COVID-19 Alert   We have changed our procedures for COVID-19.   Learn More
What to consider when laying off employees due to COVID-19. Learn More

  • Time-Barred Wage Claims

    California Court of Appeals Creates Conflict and Clarifies Confusion

    On October 24th California’s Fifth Appellate District decided Church v. Jamison, a malpractice case in which the client sued his lawyer because the lawyer did not timely-file various wage claims. This case is important to employers and workers in California (as well as attorneys representing such clients) because the court clearly defined when various statutes of limitations begin to run regarding various wage and hour claims.

    The court looked at expense reimbursement claims, unpaid wage claims, and claims for unpaid vested vacation, and found:

    Expense Reimbursement:

    • An employee’s claim under Labor Code Section 2802 for reimbursement of business expenses begins to accrue on the date the employee incurs the particular expense.
    • The three-year statute of limitations applies to claims for reimbursement of business expenses because it is a liability created by statute.

    Prior to Church, it was unclear whether the statute of limitations began to run when the expenses were incurred, when the employee leaves the employer, when the employee requested reimbursement of the expenses, or when the employer refused to pay the expenses.

    Unpaid Wages:

    • An employee’s claim for unpaid wages begins to accrue on the date the wages were due (i.e., on the weekly, bi-weekly, or bi-monthly pay dates).

    This means that every pay period begins a new statute of limitations. Conversely, the longer an employee waits to file a lawsuit, the more money the employee loses as a result of the delay. This is not surpising considering Cuadra v. Millan 17 Cal. 4th 855, decided in 1998, stated “a cause of action for unpaid wages accrueswhen the wages first become leagally due.”

    The time within which an employee must bring a claim will depend on whether the claim is for unpaid minimum wage or overtime (three years), based on an oral agreement (two years), or based on a written agreement (four years). Many unpaid wage claims also include claims under Business & Professions Code Section 17200 which has a four-year statute of limitations.

    Vested Vacation Wages:

    • An employee’s claim for unpaid vested vacation wages begins to accrue on the employee’s last day of employment.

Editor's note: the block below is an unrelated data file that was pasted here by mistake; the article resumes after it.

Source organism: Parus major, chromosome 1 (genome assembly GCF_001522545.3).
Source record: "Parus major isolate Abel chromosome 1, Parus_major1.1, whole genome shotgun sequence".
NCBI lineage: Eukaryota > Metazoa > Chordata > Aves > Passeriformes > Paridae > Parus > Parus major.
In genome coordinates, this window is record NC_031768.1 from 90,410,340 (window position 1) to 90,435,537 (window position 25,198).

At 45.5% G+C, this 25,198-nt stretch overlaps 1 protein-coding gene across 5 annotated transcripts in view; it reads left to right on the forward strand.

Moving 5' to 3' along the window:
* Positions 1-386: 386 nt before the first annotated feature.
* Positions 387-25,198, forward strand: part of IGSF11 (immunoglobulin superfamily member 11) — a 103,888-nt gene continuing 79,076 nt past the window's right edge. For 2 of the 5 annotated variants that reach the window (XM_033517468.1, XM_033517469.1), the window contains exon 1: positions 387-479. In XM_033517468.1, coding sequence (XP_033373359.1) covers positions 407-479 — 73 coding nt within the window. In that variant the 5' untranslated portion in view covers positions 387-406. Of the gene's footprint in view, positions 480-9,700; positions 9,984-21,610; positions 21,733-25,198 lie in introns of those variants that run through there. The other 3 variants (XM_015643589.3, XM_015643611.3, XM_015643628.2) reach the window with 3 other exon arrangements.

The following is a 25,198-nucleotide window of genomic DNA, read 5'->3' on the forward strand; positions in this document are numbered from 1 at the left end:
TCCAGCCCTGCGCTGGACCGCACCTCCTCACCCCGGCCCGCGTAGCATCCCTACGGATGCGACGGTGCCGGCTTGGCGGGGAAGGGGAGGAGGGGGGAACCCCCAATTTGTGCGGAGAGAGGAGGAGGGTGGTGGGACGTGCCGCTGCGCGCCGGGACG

The court did not decide whether the two-year, three-year, or four-year statute of limitations applies because Church’s attorney filed the claim within one-year of the termination.

    The Church court acknowledged that a prior appellate decision (Sequeira v. Rincon-Vitova Insectaries, Inc. 32 Cal.App.4th 632) held that the statute of limitations on vested vacation begins to run when the vacation is accrued. Through a very detailed and thorough analysis, the Church court established that the Sequeira court incorrectly relied upon a DLSE opinion and that the prior court’s rationale was contrary to fundamental principles of law governing statutes of limitations as well as the text of Labor Code Section 227.3.

    The Law Office of Phillip J. Griego
    95 South Market Street, Suite 520
    San Jose, CA 95113
    Tel. 408-293-6341
    Original article by Robert E. Nuddleman, former associate of The Law Office of Phillip J. Griego.

    Feel free to suggest topics for the blog. We are happy to consider topics pertaining to general points of Labor and Employment Law, but we cannot answer questions about specific situations or provide legal advice. If you desire legal advice, you should contact an attorney.

    Your use of this blog does not create an attorney-client relationship between you and the Law Office of Phillip J. Griego. The use of the Internet or this blog for communication with the firm or any individual member of the firm does not establish an attorney-client relationship. Confidential or time-sensitive information should not be posted in this blog and the Law Office of Phillip J. Griego cannot guarantee the confidentiality of anything posted to this blog.

    Phillip J. Griego represents employees and businesses throughout Silicon Valley and the greater San Francisco Bay Area including Palo Alto, Menlo Park, Mountain View, Los Altos, San Jose, the South Bay Area, Campbell, Los Gatos, Cupertino, Morgan Hill, Gilroy, Sunnyvale, Santa Cruz, Saratoga, and Alameda, San Mateo, Santa Clara, San Benito, Mendocino, and Calaveras counties.